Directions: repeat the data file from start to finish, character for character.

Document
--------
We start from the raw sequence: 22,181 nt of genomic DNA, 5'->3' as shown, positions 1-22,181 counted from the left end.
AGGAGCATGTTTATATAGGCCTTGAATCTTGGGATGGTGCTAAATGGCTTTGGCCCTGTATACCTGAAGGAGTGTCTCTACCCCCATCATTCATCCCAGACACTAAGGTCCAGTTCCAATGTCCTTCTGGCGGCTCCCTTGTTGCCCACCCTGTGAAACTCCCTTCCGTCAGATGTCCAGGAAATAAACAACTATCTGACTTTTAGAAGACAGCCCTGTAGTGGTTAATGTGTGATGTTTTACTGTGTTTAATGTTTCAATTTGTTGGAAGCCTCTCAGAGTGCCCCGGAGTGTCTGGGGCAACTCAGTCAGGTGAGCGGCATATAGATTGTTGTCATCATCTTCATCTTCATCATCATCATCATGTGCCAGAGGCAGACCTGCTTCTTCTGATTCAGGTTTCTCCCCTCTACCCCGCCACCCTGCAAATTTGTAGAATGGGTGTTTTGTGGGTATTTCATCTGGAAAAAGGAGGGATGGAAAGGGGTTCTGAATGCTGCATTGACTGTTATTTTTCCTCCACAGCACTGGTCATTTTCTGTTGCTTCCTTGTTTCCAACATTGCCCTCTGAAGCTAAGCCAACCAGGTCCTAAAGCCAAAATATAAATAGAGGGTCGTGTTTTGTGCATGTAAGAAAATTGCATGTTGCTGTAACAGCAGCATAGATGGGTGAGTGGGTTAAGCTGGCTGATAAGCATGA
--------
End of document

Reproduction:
We start from the raw sequence: 22,181 nt of genomic DNA, 5'->3' as shown, positions 1-22,181 counted from the left end.
AGGAGCATGTTTATATAGGCCTTGAATCTTGGGATGGTGCTAAATGGCTTTGGCCCTGTATACCTGAAGGAGTGTCTCTACCCCCATCATTCATCCCAGACACTAAGGTCCAGTTCCAATGTCCTTCTGGCGGCTCCCTTGTTGCCCACCCTGTGAAACTCCCTTCCGTCAGATGTCCAGGAAATAAACAACTATCTGACTTTTAGAAGACAGCCCTGTAGTGGTTAATGTGTGATGTTTTACTGTGTTTAATGTTTCAATTTGTTGGAAGCCTCTCAGAGTGCCCCGGAGTGTCTGGGGCAACTCAGTCAGGTGAGCGGCATATAGATTGTTGTCATCATCTTCATCTTCATCATCATCATCATGTGCCAGAGGCAGACCTGCTTCTTCTGATTCAGGTTTCTCCCCTCTACCCCGCCACCCTGCAAATTTGTAGAATGGGTGTTTTGTGGGTATTTCATCTGGAAAAAGGAGGGATGGAAAGGGGTTCTGAATGCTGCATTGACTGTTATTTTTCCTCCACAGCACTGGTCATTTTCTGTTGCTTCCTTGTTTCCAACATTGCCCTCTGAAGCTAAGCCAACCAGGTCCTAAAGCCAAAATATAAATAGAGGGTCGTGTTTTGTGCATGTAAGAAAATTGCATGTTGCTGTAACAGCAGCATAGATGGGTGAGTGGGTTAAGCTGGCTGATAAGCATGA